Ormond builder says he's not to blame for low income housing

Letters to the Editor
September 06, 2006 at 1:27 pm  | Mobile Reader | Pring this storyPrint 

In response to the article written by Keirsten Williams, I would like to interject the facts in the midst of the obvious emotional outburst that Ms. Williams displayed in her letter to the editor for the week of August 31, 2006.

First and foremost, I am James Pettigrew and I am not building "low-income" housing in the Ormond Plantation Subdivision. I have not even put a price on the units I am building, have not marketed those units and to pose that I am a low-income developer is slanderous, harmful, and just plain wrong.

Actually I have had the best interest of Ormond Plantation in my design from the start in St. Charles Parish. I have rezoned R-3 areas that could have been high-density multi-family apartments to R1-A Residential requiring 60' lot frontages in Ormond. The Multi-family units would have been potentially much more profitable to me and certainly less cumbersome through Planning & Zoning, but in good faith and in keeping with the overall concept of Ormond Plantation, I decided to rezone it to single family residential homes. This would be for your benefit, Ms. Williams, not mine.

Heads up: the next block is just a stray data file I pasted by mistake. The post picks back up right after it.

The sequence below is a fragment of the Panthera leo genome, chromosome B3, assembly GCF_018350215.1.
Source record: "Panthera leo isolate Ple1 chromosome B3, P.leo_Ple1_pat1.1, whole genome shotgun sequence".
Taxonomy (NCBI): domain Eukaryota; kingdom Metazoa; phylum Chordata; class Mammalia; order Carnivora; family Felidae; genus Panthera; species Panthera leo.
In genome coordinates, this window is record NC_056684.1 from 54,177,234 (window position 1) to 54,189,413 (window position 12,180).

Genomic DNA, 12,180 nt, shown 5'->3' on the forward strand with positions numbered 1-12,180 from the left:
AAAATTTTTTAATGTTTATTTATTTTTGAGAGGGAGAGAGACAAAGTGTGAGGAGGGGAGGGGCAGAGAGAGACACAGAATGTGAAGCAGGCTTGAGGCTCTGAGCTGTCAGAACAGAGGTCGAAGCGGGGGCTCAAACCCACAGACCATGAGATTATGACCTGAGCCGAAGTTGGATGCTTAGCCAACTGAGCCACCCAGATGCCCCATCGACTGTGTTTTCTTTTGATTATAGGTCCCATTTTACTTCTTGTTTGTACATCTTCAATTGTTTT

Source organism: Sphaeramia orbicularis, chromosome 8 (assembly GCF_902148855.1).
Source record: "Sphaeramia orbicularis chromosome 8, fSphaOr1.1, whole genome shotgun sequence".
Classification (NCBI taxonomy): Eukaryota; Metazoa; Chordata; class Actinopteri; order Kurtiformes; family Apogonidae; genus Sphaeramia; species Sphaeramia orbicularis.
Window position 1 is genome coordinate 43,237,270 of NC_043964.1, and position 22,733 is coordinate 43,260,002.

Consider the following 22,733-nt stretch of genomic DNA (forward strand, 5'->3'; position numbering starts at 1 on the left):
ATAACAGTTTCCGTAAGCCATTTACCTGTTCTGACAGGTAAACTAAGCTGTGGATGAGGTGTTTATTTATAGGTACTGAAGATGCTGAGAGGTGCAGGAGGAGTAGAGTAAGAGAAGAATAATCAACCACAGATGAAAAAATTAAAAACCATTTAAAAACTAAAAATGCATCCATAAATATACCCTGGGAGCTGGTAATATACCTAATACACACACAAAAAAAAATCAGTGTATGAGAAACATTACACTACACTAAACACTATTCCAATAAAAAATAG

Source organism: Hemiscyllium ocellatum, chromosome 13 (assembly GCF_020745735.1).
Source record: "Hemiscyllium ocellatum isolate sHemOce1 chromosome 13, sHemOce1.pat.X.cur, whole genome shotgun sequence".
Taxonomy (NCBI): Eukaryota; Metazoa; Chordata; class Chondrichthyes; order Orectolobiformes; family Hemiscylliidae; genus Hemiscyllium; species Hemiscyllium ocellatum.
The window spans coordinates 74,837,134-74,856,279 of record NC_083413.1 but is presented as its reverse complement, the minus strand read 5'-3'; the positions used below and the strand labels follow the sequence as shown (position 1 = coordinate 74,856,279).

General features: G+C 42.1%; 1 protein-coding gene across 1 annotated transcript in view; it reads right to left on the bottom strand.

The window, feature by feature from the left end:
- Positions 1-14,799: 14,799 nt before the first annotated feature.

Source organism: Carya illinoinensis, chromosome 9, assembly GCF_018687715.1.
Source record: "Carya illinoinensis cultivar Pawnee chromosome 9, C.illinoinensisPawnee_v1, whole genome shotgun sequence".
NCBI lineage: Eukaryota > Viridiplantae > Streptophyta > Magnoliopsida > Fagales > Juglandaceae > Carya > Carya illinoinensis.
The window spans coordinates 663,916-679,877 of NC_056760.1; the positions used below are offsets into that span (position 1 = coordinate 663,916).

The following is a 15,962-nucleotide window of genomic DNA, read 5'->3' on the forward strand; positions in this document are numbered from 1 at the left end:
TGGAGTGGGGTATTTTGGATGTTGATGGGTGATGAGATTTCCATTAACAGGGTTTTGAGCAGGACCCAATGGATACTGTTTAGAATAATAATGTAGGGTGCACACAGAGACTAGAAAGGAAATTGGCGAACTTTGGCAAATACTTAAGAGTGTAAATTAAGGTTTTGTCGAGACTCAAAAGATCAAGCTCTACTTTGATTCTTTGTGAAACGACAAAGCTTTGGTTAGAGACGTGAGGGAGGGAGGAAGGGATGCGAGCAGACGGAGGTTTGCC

Ms. Williams stated, "Developers who are trying to clean the street up by replacing the low-income housing with higher end townhomes will not want to continue investing if the parish allows builders like Mr. Pettigrew to continue to ruin the street." Such a statement is erroneous and slanderous. To attach my name, James Pettigrew, to the likes of the people who have not kept their properties up to the standard for which Ormond would like to be recognized is an enforcement issue.

The people Ms. Williams should be pointing the finger at are living in her own back yard. They are also the people charged with enforcing the covenants of Ormond Plantation; not the builders who are seeking to provide the best use possible for the surrounding land and abandoned and vacant lots in the midst of a deteriorating neighborhood. The problem is community pride, or lack thereof, not progressive development.

Respectfully yours,

James Pettigrew

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